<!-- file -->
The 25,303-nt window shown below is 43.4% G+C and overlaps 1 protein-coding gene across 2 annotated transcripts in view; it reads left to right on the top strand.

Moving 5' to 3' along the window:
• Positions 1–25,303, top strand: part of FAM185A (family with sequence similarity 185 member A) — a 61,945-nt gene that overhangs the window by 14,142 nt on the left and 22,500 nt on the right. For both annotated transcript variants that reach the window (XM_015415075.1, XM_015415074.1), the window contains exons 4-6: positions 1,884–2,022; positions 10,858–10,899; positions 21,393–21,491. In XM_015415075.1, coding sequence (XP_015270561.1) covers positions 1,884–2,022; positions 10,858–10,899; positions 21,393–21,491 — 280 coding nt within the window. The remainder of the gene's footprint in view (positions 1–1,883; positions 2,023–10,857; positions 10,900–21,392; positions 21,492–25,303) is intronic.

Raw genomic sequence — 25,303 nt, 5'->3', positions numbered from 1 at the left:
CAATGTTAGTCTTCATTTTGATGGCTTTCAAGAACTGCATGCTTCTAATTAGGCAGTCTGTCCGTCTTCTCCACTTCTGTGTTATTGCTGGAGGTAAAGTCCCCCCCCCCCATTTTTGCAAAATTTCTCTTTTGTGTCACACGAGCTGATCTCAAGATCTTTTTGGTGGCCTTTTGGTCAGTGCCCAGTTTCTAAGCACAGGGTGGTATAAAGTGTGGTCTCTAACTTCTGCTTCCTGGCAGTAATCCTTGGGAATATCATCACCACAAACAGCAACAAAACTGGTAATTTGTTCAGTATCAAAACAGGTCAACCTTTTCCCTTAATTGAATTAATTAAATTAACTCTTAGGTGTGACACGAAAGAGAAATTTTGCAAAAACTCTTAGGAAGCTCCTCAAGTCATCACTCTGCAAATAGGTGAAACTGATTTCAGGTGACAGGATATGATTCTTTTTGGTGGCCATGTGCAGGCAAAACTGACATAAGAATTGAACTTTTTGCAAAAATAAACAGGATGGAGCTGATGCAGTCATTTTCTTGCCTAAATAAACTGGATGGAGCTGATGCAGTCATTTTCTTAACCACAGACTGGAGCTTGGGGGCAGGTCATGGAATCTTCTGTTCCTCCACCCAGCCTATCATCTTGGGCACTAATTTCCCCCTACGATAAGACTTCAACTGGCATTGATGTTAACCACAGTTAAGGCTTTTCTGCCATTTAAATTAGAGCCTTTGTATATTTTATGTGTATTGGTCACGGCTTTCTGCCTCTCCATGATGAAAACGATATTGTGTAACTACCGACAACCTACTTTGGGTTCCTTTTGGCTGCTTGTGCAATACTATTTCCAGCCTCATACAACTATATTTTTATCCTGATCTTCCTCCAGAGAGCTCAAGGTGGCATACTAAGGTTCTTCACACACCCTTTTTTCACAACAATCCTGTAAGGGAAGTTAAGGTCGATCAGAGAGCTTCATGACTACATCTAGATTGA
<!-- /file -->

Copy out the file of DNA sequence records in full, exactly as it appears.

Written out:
The 25,303-nt window shown below is 43.4% G+C and overlaps 1 protein-coding gene across 2 annotated transcripts in view; it reads left to right on the top strand.

Moving 5' to 3' along the window:
• Positions 1–25,303, top strand: part of FAM185A (family with sequence similarity 185 member A) — a 61,945-nt gene that overhangs the window by 14,142 nt on the left and 22,500 nt on the right. For both annotated transcript variants that reach the window (XM_015415075.1, XM_015415074.1), the window contains exons 4-6: positions 1,884–2,022; positions 10,858–10,899; positions 21,393–21,491. In XM_015415075.1, coding sequence (XP_015270561.1) covers positions 1,884–2,022; positions 10,858–10,899; positions 21,393–21,491 — 280 coding nt within the window. The remainder of the gene's footprint in view (positions 1–1,883; positions 2,023–10,857; positions 10,900–21,392; positions 21,492–25,303) is intronic.

Raw genomic sequence — 25,303 nt, 5'->3', positions numbered from 1 at the left:
CAATGTTAGTCTTCATTTTGATGGCTTTCAAGAACTGCATGCTTCTAATTAGGCAGTCTGTCCGTCTTCTCCACTTCTGTGTTATTGCTGGAGGTAAAGTCCCCCCCCCCCATTTTTGCAAAATTTCTCTTTTGTGTCACACGAGCTGATCTCAAGATCTTTTTGGTGGCCTTTTGGTCAGTGCCCAGTTTCTAAGCACAGGGTGGTATAAAGTGTGGTCTCTAACTTCTGCTTCCTGGCAGTAATCCTTGGGAATATCATCACCACAAACAGCAACAAAACTGGTAATTTGTTCAGTATCAAAACAGGTCAACCTTTTCCCTTAATTGAATTAATTAAATTAACTCTTAGGTGTGACACGAAAGAGAAATTTTGCAAAAACTCTTAGGAAGCTCCTCAAGTCATCACTCTGCAAATAGGTGAAACTGATTTCAGGTGACAGGATATGATTCTTTTTGGTGGCCATGTGCAGGCAAAACTGACATAAGAATTGAACTTTTTGCAAAAATAAACAGGATGGAGCTGATGCAGTCATTTTCTTGCCTAAATAAACTGGATGGAGCTGATGCAGTCATTTTCTTAACCACAGACTGGAGCTTGGGGGCAGGTCATGGAATCTTCTGTTCCTCCACCCAGCCTATCATCTTGGGCACTAATTTCCCCCTACGATAAGACTTCAACTGGCATTGATGTTAACCACAGTTAAGGCTTTTCTGCCATTTAAATTAGAGCCTTTGTATATTTTATGTGTATTGGTCACGGCTTTCTGCCTCTCCATGATGAAAACGATATTGTGTAACTACCGACAACCTACTTTGGGTTCCTTTTGGCTGCTTGTGCAATACTATTTCCAGCCTCATACAACTATATTTTTATCCTGATCTTCCTCCAGAGAGCTCAAGGTGGCATACTAAGGTTCTTCACACACCCTTTTTTCACAACAATCCTGTAAGGGAAGTTAAGGTCGATCAGAGAGCTTCATGACTACATCTAGATTGA